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Comorbidities contribute substantially to the severity of common multiple sclerosis symptoms

Abstract

Background

More research is needed to understand the contribution of comorbidities to MS symptomatology.

Objectives

To examine the dose–response relationship between the number of comorbidities and severity of MS symptoms and to assess the relative contribution of comorbidity groups and individual comorbidities to the severity of each symptom.

Methods

We surveyed 1223 participants of the Australian MS Longitudinal Study for the presence of 30 comorbidities and the severity of 13 MS symptoms (0–10 scale). The associations between comorbidities and symptoms were assessed using negative binomial regression. The relative contributions of comorbidities to the severity of symptoms were assessed using general dominance analysis.

Results

Higher number of comorbidities was most strongly associated with a higher severity of pain and feelings of anxiety and depression (ratios of means ≥ 0.12 per comorbidity increase). Comorbidities explained between 3.7% (spasticity) and 22.0% (feelings of anxiety) of the total variance of symptom severity. Mental health and musculoskeletal disorders contributed most strongly to the severity of the most common symptoms in MS.

Conclusions

Our findings support that early recognition and optimal management of comorbidities, particularly of mental health and musculoskeletal disorders, could have a positive impact on the severity of symptoms of people with MS.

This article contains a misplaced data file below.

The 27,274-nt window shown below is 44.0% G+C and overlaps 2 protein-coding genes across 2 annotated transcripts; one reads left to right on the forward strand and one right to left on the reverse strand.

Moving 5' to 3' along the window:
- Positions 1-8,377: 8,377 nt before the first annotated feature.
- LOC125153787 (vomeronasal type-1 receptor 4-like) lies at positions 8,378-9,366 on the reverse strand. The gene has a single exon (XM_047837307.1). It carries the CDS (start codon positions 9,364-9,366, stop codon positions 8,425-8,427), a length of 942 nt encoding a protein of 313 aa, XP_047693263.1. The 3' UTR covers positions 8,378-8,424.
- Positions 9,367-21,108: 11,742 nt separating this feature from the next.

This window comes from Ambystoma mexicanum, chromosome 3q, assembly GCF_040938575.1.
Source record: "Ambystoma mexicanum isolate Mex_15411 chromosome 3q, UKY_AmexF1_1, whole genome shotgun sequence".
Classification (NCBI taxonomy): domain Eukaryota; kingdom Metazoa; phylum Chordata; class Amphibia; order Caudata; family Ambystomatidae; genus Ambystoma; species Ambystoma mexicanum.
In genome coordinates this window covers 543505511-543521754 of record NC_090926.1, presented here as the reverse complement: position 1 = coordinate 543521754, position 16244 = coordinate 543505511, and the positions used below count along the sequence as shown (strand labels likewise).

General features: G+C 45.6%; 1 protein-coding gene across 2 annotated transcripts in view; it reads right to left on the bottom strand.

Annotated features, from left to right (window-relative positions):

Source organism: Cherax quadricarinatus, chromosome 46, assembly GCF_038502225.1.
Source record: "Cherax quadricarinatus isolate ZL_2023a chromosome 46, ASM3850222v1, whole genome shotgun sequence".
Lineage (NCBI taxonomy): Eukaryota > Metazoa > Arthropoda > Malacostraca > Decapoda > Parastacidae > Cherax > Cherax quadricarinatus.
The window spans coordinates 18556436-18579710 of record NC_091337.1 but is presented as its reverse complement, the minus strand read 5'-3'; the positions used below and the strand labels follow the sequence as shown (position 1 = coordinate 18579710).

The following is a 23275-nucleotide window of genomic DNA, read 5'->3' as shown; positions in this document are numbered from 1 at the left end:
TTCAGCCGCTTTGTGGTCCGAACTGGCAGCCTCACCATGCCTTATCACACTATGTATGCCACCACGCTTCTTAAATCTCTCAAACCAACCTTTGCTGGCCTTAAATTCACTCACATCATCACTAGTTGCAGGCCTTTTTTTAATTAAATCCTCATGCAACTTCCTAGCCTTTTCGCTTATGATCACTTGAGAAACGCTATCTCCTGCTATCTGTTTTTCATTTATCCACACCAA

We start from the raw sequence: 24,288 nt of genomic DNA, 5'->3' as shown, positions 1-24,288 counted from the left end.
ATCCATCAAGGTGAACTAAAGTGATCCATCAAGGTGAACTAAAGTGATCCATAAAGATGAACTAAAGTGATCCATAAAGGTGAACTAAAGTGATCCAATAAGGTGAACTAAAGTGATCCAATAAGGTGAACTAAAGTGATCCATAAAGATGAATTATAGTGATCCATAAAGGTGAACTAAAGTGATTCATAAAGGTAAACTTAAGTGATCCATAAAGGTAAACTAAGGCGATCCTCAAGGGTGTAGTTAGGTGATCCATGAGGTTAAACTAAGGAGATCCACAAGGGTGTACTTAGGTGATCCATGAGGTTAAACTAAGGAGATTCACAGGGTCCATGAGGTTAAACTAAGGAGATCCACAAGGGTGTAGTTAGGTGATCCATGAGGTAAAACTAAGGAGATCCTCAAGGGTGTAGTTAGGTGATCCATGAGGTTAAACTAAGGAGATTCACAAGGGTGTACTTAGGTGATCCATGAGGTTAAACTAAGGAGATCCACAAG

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Acknowledgements

The authors would like to express their deepest gratitude for all the participants of the Australian Multiple Sclerosis Longitudinal Study for their continuous support and enthusiasm to respond to all surveys.

Funding

This study was supported by Multiple Sclerosis Research Australia.

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Authors

Corresponding author

Correspondence to Ingrid van der Mei.

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Conflicts of interest

The authors have no conflict of interest to disclose.

Ethics approval

Ethical approval for the study was initially given by the Australian Capital Territory Health Human Research Ethics Committee (HREC) and then by the Tasmanian Health and Medical HREC when the study centre was relocated to Tasmania in 2014.

Informed consent

All participants provided informed consent.

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Cite this article

Lo, L.M.P., Taylor, B.V., Winzenberg, T. et al. Comorbidities contribute substantially to the severity of common multiple sclerosis symptoms. J Neurol 268, 559–568 (2021). https://doi.org/10.1007/s00415-020-10192-z

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Keywords

  • Multiple sclerosis
  • Prevalence
  • Comorbidity
  • Symptoms
  • Musculoskeletal disorder
  • Mental health disorder